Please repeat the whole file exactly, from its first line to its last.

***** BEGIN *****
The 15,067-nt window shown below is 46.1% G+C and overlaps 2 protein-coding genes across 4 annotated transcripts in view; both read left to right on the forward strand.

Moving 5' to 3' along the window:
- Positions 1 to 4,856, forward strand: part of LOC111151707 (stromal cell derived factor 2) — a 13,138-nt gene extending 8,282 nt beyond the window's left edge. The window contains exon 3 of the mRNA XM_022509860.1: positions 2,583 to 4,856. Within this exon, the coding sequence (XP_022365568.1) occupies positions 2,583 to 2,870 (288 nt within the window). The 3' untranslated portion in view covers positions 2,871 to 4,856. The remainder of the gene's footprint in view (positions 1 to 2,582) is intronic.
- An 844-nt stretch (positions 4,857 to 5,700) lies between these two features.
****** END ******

The 15,067-nt window shown below is 46.1% G+C and overlaps 2 protein-coding genes across 4 annotated transcripts in view; both read left to right on the forward strand.

Moving 5' to 3' along the window:
- Positions 1 to 4,856, forward strand: part of LOC111151707 (stromal cell derived factor 2) — a 13,138-nt gene extending 8,282 nt beyond the window's left edge. The window contains exon 3 of the mRNA XM_022509860.1: positions 2,583 to 4,856. Within this exon, the coding sequence (XP_022365568.1) occupies positions 2,583 to 2,870 (288 nt within the window). The 3' untranslated portion in view covers positions 2,871 to 4,856. The remainder of the gene's footprint in view (positions 1 to 2,582) is intronic.
- An 844-nt stretch (positions 4,857 to 5,700) lies between these two features.